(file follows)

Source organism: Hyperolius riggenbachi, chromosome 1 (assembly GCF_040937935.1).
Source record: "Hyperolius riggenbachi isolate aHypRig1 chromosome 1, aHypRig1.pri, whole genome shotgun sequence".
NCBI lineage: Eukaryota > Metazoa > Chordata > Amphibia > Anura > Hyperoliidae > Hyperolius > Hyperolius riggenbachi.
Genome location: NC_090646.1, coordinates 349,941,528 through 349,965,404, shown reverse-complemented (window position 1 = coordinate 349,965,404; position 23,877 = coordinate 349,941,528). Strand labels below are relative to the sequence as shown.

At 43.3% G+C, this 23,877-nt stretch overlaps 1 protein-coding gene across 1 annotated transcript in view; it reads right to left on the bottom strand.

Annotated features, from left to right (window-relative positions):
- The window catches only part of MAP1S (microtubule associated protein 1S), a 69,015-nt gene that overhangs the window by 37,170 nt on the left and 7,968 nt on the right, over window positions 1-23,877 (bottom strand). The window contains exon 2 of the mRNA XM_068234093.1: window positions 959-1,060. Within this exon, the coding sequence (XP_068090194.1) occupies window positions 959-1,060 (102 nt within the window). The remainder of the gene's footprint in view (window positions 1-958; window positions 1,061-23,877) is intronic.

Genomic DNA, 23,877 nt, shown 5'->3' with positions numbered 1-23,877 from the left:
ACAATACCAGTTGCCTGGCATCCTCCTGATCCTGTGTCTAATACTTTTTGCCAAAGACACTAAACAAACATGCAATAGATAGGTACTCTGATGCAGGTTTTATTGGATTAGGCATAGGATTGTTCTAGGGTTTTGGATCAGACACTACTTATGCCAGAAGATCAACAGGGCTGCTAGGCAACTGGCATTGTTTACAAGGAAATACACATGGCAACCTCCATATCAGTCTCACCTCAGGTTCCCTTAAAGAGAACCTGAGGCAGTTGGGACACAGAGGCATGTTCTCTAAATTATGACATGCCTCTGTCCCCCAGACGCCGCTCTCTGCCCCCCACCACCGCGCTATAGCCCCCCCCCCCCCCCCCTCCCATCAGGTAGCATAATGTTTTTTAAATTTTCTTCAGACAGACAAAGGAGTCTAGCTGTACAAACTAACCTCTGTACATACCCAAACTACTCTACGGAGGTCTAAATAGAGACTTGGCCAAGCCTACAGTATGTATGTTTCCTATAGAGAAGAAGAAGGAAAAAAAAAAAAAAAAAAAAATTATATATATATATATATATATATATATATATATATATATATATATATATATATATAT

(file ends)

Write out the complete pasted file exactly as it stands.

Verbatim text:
Source organism: Hyperolius riggenbachi, chromosome 1 (assembly GCF_040937935.1).
Source record: "Hyperolius riggenbachi isolate aHypRig1 chromosome 1, aHypRig1.pri, whole genome shotgun sequence".
NCBI lineage: Eukaryota > Metazoa > Chordata > Amphibia > Anura > Hyperoliidae > Hyperolius > Hyperolius riggenbachi.
Genome location: NC_090646.1, coordinates 349,941,528 through 349,965,404, shown reverse-complemented (window position 1 = coordinate 349,965,404; position 23,877 = coordinate 349,941,528). Strand labels below are relative to the sequence as shown.

At 43.3% G+C, this 23,877-nt stretch overlaps 1 protein-coding gene across 1 annotated transcript in view; it reads right to left on the bottom strand.

Annotated features, from left to right (window-relative positions):
- The window catches only part of MAP1S (microtubule associated protein 1S), a 69,015-nt gene that overhangs the window by 37,170 nt on the left and 7,968 nt on the right, over window positions 1-23,877 (bottom strand). The window contains exon 2 of the mRNA XM_068234093.1: window positions 959-1,060. Within this exon, the coding sequence (XP_068090194.1) occupies window positions 959-1,060 (102 nt within the window). The remainder of the gene's footprint in view (window positions 1-958; window positions 1,061-23,877) is intronic.

Genomic DNA, 23,877 nt, shown 5'->3' with positions numbered 1-23,877 from the left:
ACAATACCAGTTGCCTGGCATCCTCCTGATCCTGTGTCTAATACTTTTTGCCAAAGACACTAAACAAACATGCAATAGATAGGTACTCTGATGCAGGTTTTATTGGATTAGGCATAGGATTGTTCTAGGGTTTTGGATCAGACACTACTTATGCCAGAAGATCAACAGGGCTGCTAGGCAACTGGCATTGTTTACAAGGAAATACACATGGCAACCTCCATATCAGTCTCACCTCAGGTTCCCTTAAAGAGAACCTGAGGCAGTTGGGACACAGAGGCATGTTCTCTAAATTATGACATGCCTCTGTCCCCCAGACGCCGCTCTCTGCCCCCCACCACCGCGCTATAGCCCCCCCCCCCCCCCCCTCCCATCAGGTAGCATAATGTTTTTTAAATTTTCTTCAGACAGACAAAGGAGTCTAGCTGTACAAACTAACCTCTGTACATACCCAAACTACTCTACGGAGGTCTAAATAGAGACTTGGCCAAGCCTACAGTATGTATGTTTCCTATAGAGAAGAAGAAGGAAAAAAAAAAAAAAAAAAAAATTATATATATATATATATATATATATATATATATATATATATATATATATATATATAT